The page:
…Suspects concealment of facts on bribe allegation
Suspecting half-truth and outright concealment of facts on the seizure of 40 containers of tramadol, the League of Maritime Editors and Publishers (LMEP) weekend called on the management of Nigeria Customs Service (NCS) to make public the identity of the importer or importers who offered the sum of N150 million bribe to the Customs for one of the containers to be released.
Noting that the Comptroller-General of the Service, Col. Hammed Ali (rtd.) had told newsmen that the importer had offered the sum of $280,000 bribe for one of the containers to be released, the League said unveiling the personality was necessary as part of the war against corruption as well as importation of dangerous drugs that have ruined many Nigerian youths.
Besides, the League said such disclosure will put paid to speculations going round in the ports industry that the claim by the Customs that an importer offered the money displayed during the press briefing in Apapa was in doubt.
Speculations have been that the so-called bribe money was simply a make-up or contributions of some customs officers in the port system for image redemption purposes.
In a statement signed by the President, Mr. Kingsley Anaroke and the Secretary General, Mr. Francis Ugwoke, the League argued that the only way the Customs management would convince Nigerians that an importer was actually the one who offered the money in cash is to unveil his identity.
The statement reads, “We see no reason why the identity of the importer should be kept secret. It should be made public as a deterrent to others wishing to do the same thing in future. By exposing the culprits, such action will further check importation of such dangerous goods into the country as the importer knows the implication.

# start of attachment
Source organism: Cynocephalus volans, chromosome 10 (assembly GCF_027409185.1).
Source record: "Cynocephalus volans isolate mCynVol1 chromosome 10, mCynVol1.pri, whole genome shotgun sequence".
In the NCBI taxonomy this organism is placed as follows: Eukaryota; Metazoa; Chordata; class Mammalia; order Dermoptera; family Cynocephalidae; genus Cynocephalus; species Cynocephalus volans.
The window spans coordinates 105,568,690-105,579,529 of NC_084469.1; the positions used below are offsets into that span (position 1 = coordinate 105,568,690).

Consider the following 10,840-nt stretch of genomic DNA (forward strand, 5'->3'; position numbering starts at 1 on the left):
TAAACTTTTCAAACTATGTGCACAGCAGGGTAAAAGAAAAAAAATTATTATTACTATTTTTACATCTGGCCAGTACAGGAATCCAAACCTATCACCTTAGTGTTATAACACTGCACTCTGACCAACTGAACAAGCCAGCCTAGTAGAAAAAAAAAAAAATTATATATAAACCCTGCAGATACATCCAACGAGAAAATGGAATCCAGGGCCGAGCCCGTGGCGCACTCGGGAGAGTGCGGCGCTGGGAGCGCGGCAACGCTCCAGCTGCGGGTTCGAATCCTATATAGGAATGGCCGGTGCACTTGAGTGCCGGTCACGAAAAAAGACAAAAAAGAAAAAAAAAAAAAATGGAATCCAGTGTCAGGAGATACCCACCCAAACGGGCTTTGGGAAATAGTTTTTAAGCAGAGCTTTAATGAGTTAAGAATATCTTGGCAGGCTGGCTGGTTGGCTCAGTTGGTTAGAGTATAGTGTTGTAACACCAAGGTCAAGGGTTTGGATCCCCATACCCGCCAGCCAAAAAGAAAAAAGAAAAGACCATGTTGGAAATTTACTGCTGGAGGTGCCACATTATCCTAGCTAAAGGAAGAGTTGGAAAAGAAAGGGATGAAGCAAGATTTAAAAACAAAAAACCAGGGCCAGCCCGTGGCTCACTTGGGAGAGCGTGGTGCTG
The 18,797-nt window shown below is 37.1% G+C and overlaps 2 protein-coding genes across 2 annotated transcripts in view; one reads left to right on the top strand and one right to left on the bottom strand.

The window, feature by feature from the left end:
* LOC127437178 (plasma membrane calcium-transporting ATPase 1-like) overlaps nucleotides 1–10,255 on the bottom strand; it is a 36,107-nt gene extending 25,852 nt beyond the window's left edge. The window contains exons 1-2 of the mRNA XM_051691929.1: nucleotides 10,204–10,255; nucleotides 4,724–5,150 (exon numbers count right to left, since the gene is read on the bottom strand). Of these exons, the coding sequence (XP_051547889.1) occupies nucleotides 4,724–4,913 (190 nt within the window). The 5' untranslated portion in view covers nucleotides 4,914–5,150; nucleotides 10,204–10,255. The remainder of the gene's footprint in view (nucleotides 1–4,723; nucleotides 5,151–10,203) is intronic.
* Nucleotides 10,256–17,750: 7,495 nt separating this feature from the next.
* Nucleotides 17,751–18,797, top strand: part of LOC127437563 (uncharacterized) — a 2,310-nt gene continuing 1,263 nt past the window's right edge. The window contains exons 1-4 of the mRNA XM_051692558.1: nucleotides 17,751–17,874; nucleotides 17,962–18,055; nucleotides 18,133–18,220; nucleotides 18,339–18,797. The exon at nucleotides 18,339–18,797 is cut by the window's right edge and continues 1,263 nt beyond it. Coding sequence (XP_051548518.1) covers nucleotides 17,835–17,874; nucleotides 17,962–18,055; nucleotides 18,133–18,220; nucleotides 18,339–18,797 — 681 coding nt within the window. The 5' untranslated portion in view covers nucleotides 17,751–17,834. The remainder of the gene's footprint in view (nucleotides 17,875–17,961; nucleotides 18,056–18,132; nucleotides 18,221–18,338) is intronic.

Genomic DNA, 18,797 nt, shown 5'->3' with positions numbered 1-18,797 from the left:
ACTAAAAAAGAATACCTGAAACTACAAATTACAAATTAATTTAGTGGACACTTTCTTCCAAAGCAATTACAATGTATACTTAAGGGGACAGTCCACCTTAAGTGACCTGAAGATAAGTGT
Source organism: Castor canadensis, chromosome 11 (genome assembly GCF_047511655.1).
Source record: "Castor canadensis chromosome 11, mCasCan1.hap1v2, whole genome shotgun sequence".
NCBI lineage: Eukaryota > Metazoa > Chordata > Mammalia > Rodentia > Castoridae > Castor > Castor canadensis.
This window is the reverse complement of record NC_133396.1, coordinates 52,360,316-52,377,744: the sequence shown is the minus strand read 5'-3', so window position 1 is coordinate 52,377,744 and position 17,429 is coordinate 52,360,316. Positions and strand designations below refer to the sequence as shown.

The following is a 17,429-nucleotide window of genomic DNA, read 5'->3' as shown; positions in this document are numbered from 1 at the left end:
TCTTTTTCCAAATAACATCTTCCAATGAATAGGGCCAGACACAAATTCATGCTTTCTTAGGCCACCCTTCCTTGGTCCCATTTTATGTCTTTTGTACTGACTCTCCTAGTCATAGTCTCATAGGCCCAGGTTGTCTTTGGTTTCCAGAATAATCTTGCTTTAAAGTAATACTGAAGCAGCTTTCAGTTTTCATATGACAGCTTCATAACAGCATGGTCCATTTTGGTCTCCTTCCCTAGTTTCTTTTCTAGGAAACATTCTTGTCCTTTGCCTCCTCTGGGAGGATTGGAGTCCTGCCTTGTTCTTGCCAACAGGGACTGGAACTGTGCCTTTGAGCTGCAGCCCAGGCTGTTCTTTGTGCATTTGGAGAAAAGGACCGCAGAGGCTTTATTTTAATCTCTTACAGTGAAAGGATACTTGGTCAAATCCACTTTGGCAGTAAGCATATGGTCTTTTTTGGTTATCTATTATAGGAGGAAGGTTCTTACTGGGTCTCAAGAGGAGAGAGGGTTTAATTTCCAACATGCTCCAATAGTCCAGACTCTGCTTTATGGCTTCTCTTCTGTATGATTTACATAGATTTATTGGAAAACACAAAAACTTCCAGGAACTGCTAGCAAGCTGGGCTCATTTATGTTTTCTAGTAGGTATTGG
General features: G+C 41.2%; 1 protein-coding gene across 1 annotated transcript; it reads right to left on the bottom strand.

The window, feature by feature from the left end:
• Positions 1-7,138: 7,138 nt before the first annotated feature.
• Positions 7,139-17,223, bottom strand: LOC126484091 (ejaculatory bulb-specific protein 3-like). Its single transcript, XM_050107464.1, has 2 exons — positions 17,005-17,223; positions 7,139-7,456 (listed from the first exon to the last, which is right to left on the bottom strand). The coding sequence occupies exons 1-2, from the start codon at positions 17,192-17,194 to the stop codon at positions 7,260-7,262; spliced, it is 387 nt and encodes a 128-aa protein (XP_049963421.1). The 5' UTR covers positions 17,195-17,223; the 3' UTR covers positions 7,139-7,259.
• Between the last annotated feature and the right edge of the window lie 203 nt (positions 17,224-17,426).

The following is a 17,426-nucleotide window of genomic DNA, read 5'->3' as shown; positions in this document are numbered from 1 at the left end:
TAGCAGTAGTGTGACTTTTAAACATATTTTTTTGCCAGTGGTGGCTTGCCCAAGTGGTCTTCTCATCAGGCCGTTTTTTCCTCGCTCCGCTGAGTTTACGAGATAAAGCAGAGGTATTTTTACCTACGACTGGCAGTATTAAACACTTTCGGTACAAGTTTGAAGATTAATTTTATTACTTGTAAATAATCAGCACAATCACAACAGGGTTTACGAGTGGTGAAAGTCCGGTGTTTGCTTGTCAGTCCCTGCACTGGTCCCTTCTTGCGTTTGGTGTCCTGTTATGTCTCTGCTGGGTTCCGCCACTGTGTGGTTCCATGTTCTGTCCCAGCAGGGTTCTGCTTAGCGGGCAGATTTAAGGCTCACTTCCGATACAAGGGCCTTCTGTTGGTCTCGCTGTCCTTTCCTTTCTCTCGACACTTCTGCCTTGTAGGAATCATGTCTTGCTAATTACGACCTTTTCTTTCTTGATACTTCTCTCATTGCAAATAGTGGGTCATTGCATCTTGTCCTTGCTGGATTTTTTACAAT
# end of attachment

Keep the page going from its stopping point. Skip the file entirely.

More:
“It is pertinent to request the Customs management to institute an independent inquiry into the issue of corruption in the ports and border posts involving resident customs officers in which the nation has continued to suffer billions of Naira revenue loss that go to private pockets.
“We also would like the CG to find out why some officers who were arrested over their indictment in the seized tramadol have been threatening to expose others involved in the scam if not treated well.
“We want the Customs management to ensure that nothing happens to these officers as they could be target with their threat to expose wrong doings in the system”.
Recall that the Customs had recently seized 40 containers of tramadol drugs with Duty Paid Value (DPV) of N7, 318,978,065.00.
The CG revealed that three suspects, among them customs officer and two others that cleared the products were arrested in connection with the seizures.
Ali disclosed that the importers of the items had offered a whooping sum of N150 million just for one container to be released to them, an offer he said was rejected.
Incidentally, the Customs management has kept secret the identity of the importer or importers involved in the importation of the goods into the country.
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